ABSTRACT Objectives: The purpose of this study was to examine which demographic, smoking behavior, and theoretical variables of theory of planned behavior would predict smoking cessation attempts among Korean American men.
Design: This is a longitudinal study and data collection was conducted at baseline and 1-month follow-up.
Sample: At baseline, 118 Korean adult male smokers were recruited into the study and of these, 93 participated at follow-up.
Measures: Study questionnaires consisted of demographic data, smoking behavior, and theoretical variables.
Analysis: A multiple regression analysis was performed to identify correlates of behavioral intentions to quit smoking at baseline and binary logistic regression analysis for predictors of actual quitting behavior at follow-up.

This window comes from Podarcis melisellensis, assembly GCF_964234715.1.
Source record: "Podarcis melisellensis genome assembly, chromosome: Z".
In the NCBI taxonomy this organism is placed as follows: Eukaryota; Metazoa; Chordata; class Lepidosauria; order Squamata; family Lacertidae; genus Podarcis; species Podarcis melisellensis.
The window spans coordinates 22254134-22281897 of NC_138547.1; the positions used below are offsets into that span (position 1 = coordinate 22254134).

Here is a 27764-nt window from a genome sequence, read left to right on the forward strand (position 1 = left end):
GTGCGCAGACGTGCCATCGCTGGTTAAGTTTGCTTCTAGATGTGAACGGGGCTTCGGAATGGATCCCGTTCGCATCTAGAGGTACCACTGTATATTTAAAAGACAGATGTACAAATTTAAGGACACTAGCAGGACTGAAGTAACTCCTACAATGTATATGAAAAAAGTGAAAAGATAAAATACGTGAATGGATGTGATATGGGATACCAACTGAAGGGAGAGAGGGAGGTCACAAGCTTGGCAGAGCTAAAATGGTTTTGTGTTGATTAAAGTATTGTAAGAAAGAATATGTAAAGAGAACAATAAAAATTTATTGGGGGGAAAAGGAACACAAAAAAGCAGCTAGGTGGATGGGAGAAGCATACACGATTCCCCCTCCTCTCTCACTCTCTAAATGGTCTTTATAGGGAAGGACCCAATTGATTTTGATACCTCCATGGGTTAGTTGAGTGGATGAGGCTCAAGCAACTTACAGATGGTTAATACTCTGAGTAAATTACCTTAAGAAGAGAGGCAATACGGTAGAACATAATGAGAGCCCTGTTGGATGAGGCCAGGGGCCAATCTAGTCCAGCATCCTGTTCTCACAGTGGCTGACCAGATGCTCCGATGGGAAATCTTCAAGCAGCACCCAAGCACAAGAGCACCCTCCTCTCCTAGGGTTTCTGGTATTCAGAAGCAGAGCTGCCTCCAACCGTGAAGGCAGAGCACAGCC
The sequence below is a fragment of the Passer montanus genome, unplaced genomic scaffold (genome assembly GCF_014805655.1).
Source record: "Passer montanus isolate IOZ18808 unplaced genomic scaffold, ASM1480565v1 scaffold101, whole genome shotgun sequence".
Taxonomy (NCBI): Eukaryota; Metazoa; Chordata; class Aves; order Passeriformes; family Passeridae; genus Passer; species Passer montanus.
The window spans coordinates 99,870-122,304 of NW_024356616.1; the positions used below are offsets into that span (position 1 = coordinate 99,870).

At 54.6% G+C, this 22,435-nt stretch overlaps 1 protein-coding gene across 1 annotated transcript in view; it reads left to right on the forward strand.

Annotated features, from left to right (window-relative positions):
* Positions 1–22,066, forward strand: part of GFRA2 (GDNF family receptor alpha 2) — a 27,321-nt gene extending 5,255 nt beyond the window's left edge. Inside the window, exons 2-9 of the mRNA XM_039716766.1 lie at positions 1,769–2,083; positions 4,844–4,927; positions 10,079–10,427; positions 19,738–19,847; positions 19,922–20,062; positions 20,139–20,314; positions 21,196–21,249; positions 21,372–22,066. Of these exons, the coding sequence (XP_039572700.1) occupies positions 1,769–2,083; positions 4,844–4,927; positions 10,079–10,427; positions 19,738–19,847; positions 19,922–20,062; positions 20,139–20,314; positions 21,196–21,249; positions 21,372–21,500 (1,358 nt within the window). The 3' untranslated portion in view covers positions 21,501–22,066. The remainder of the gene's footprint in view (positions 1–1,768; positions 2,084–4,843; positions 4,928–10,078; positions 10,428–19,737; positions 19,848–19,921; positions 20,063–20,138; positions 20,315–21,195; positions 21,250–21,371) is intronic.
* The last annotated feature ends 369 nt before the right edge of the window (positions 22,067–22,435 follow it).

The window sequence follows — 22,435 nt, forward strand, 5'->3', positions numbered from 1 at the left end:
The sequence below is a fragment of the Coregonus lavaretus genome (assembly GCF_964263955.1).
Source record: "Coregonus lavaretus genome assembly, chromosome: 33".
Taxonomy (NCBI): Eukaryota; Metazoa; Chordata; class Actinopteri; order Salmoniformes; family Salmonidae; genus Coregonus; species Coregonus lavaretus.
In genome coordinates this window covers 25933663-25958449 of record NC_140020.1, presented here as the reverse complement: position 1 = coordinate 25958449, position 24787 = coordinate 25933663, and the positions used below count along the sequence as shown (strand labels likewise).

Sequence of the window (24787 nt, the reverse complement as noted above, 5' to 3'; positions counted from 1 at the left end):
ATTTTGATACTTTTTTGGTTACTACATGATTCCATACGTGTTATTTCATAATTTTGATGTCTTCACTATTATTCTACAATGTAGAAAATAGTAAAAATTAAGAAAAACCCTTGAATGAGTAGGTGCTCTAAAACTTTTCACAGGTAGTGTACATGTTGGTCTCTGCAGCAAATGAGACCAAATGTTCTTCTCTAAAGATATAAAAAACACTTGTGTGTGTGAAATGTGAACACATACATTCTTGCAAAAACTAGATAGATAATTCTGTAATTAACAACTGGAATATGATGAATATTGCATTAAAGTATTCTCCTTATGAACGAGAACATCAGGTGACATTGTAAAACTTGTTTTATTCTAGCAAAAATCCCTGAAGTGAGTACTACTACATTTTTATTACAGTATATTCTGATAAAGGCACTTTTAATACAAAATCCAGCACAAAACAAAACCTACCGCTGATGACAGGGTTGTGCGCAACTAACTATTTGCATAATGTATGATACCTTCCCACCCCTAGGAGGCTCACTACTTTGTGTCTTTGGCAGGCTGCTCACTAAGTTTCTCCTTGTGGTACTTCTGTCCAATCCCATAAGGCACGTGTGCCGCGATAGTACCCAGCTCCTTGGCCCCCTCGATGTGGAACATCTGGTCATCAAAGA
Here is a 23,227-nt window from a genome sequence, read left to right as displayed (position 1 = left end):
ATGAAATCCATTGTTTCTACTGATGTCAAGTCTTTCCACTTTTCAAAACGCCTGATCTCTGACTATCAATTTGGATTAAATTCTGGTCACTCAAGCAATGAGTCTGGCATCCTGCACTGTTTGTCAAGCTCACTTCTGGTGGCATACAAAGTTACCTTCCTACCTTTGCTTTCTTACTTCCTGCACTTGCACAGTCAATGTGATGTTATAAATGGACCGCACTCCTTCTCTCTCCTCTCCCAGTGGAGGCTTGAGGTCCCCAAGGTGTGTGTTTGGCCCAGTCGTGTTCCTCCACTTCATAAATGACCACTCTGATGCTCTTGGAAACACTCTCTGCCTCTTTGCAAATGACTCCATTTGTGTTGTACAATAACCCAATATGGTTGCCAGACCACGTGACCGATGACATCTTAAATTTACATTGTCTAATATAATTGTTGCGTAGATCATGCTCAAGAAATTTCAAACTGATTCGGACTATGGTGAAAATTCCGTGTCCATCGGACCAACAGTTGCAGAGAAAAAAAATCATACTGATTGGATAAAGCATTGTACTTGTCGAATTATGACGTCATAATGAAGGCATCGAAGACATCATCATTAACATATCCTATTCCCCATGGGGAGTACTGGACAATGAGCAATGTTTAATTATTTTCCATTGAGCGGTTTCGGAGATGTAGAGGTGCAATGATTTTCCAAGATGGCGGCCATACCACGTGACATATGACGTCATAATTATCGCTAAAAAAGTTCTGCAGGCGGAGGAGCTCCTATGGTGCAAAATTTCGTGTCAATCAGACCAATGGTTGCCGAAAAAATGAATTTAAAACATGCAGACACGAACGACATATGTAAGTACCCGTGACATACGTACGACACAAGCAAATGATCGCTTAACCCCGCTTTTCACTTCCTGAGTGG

Results: Among smoking behavior variables, past-year quit attempts and average number of cigarettes smoked per day explained 15% of the variance in behavioral intentions to quit smoking ( p<.0001). Two theoretical variables attitudes and perceived family social norms increased the explanatory power by 22% ( p<.0001) with an overall of 37%. Religion and perceived family social norms had about 32% predictive power over actual quitting behavior ( p<.0001).
Conclusions: Any smoking cessation programs planned for Korean American men consider encouraging family members to affirm antismoking messages to this ethnic subgroup.